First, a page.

History of Voting in America

  • 1776 North Carolina Constitution

    1776 North Carolina Constitution
    The 1776 NC Constitution gave a new government to the state. It allowed freemen who had lived in a county for twelve months before that election and who has owned fifty acres of land for six months before and on the day of that election.
    The significance of this was that it limited the democracy of NC. This made it harder for poorer citizens to vote. This was most likely made to restrict certain people from voting. It not only excluded the poor, but it also excluded women.
  • Seneca Falls Convention

    Seneca Falls Convention
    The Seneca Falls Convention was the first women's rights convention. It was led by Elizabeth Cady Stanton.
    The significance of this convention was that it led to the ratification of the 19th Amendment. It is also seen as the start of feminism in America. This would lead to the expansion of democracy. It would also increase the total amount of voters once the convention gained popularity.
  • Passage of the Fifteenth Amendment

    Passage of the Fifteenth Amendment
    The 15th Amendment stated that race could not be used to determine who was allowed to vote. This event was inspired by the fact that African Americans were not able to vote before this amendment was passed.
    This is an important act because it made it so that discrimination could be eliminated. However, it did not entirely work because people came up with new ways to prevent this right. The poll tax was created. Literacy tests were also passed to prevent African Americans from voting.
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    Jim Crow Laws

    Jim Crow laws included poll taxes (annual), literacy tests (reading a section of the constitution), and grandfather clauses (registered anyone with a grandfather who could vote before the Civil War). They were passed to make it harder for certain people to vote.
    The significance of these laws was that it made limited democracy. It denied citizens of their right to vote. If someone could not read, they were not allowed to vote. It mattered who you were related to as well.
  • Passage of the 17th Amendment

    Passage of the 17th Amendment
    The 17th Amendment gave the people the power to directly vote for their senators. This was passed because the people were not allowed to vote for their senators during the first 125 years of their Federal Government.
    This event was significant because it allowed the senators to be chosen by the people's popular voice. It gave citizens the right to choose their senators. This expanded democracy because it gave more power to the people. Previously, senators were chosen by state legislatures.
  • Passage of the 19th Amendment

    Passage of the 19th Amendment
    The 19th Amendment gave women the right to vote. Before this amendment, voting was left to the men. The Seneca Falls Convention was what started this event.
    The significance of this amendment is that it gave women a right that they were not granted previously. This amendment also gave women the right to run for office. This led to the expansion of democracy because both genders were eligible to hold an office position. Voting was also something that both genders could partake in.
  • Indian Citizenship Act

    Indian Citizenship Act
    This act stated that all Native Americans that were born into the United States were citizens. This act was passed because previously not all Native Americans were recognized as citizens.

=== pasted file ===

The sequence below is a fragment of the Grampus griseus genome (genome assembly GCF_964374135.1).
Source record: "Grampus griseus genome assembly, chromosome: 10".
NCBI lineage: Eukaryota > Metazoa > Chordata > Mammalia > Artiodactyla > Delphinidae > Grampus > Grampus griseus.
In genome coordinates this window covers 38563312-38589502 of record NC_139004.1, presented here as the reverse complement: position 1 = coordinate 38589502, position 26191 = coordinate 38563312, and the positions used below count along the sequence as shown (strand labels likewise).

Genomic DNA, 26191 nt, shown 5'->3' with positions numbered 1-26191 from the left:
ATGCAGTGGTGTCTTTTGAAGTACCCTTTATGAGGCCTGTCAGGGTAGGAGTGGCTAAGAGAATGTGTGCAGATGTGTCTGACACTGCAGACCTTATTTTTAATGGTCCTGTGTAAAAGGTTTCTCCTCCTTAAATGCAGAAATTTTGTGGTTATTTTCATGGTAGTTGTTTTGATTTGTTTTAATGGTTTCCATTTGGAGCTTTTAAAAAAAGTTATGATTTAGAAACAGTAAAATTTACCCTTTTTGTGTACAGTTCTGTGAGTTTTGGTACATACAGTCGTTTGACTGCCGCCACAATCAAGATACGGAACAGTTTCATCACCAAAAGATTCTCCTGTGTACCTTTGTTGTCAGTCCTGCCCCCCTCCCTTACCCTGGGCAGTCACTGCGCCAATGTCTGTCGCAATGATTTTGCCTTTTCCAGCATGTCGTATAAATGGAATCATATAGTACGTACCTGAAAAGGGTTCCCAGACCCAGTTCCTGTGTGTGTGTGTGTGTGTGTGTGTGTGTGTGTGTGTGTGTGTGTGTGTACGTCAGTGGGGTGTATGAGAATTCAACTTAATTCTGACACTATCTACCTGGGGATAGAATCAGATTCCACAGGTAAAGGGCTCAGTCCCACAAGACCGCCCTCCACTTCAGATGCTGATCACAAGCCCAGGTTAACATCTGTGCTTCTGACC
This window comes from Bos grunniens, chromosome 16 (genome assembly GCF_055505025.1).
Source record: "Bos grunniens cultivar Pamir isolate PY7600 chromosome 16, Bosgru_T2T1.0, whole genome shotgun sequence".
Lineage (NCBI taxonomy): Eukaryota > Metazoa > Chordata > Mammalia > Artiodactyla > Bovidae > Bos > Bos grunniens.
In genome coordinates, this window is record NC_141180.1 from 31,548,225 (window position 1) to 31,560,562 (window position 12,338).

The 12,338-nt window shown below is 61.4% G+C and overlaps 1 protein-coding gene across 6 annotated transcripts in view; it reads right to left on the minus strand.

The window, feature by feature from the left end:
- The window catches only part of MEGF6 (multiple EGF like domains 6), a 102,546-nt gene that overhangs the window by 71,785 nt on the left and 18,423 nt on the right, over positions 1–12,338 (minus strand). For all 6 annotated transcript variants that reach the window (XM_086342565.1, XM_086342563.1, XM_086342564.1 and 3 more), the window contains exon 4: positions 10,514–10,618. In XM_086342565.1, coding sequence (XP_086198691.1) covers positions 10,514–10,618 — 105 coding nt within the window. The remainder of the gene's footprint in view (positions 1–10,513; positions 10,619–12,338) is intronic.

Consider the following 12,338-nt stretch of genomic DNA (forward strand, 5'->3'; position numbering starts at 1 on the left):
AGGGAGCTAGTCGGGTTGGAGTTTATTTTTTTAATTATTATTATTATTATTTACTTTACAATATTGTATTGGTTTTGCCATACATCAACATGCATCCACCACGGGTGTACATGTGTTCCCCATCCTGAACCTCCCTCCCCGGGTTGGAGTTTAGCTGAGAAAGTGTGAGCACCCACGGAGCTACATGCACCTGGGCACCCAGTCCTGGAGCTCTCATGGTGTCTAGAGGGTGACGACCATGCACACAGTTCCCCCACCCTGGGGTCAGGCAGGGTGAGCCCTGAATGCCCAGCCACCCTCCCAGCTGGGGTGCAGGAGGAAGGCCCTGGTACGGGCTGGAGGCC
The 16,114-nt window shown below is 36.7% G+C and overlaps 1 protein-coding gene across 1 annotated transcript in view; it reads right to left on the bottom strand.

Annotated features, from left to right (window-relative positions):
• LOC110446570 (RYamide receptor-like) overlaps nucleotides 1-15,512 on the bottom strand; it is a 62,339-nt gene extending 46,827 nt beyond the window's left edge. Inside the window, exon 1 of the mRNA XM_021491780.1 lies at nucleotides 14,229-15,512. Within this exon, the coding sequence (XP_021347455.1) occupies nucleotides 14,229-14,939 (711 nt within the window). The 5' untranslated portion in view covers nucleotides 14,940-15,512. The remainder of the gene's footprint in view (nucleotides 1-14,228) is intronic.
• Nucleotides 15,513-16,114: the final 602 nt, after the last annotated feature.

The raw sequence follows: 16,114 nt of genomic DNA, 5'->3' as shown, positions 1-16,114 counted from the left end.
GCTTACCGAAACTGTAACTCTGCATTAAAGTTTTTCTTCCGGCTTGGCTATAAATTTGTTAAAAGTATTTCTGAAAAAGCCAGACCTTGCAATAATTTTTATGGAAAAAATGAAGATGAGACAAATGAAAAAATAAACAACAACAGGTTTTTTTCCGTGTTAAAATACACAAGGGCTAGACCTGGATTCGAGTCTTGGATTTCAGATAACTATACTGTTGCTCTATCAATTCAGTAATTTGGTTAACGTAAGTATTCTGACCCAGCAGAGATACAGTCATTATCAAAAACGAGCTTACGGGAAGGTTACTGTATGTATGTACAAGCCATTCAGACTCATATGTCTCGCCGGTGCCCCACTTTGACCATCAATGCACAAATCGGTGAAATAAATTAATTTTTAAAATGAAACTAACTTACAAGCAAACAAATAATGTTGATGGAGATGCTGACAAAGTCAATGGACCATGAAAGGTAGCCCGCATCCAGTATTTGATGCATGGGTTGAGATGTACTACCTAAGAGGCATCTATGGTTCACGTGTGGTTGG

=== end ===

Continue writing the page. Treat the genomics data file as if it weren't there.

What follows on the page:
This expanded democracy because if Native Americans were given citizenship they were also given the right to vote. However, even though they were given this right, they could still be barred from it. This act was important because it gave citizenship to the Indians. It was no longer limited to certain Indians.
  • Passage of the 23rd Amendment

    Passage of the 23rd Amendment
    The 23rd Amendment gave citizens in Washington DC and in the District of Columbia the right to vote in the Electoral College for representatives. This was created partially because of the civil rights movement. The significance of this amendment was that it helped African Americans get more voter representation. Washington DC was mostly populated by African Americans. This changed democracy because it raised the number of voters. It was viewed negatively because it supported the movement.
  • Passage of the 24th Amendment

    Passage of the 24th Amendment
    The 24th Amendment outlawed the poll tax. This was introduced because of the discrimination against people in poverty.
    By making it so that a poll tax was not required, democracy changed yet again. This time, it allowed poor whites and African Americans to use their right to vote. The small poll tax that was a significant amount on many was gone. This was an expansion of the total amount of voters.
  • Voting Rights Act of 1965

    Voting Rights Act of 1965
    The Voting Rights Act of 1965 made it easier for African-Americans and non-English speaking citizens to vote. This was passed because of the unfair trials that these citizens had to go through to vote.
    This was significant because it increased the total amount of voters. This would lead to an expansion of democracy. It made it so that social injustices were rectified. It increased equality between citizens.
  • Passage of the 26th Amendment

    Passage of the 26th Amendment
    The 26th Amendment changed the required age for voting. This event happened because men between eighteen and twenty one could not vote for their leaders but they were old enough to be drafted into the war.
    The significance of this amendment was that it changed the voting age from twenty one to eighteen. It allowed younger people to voice their opinions. It also started movements that would include other groups that were not allowed to vote previously. This movement would lead to other movements.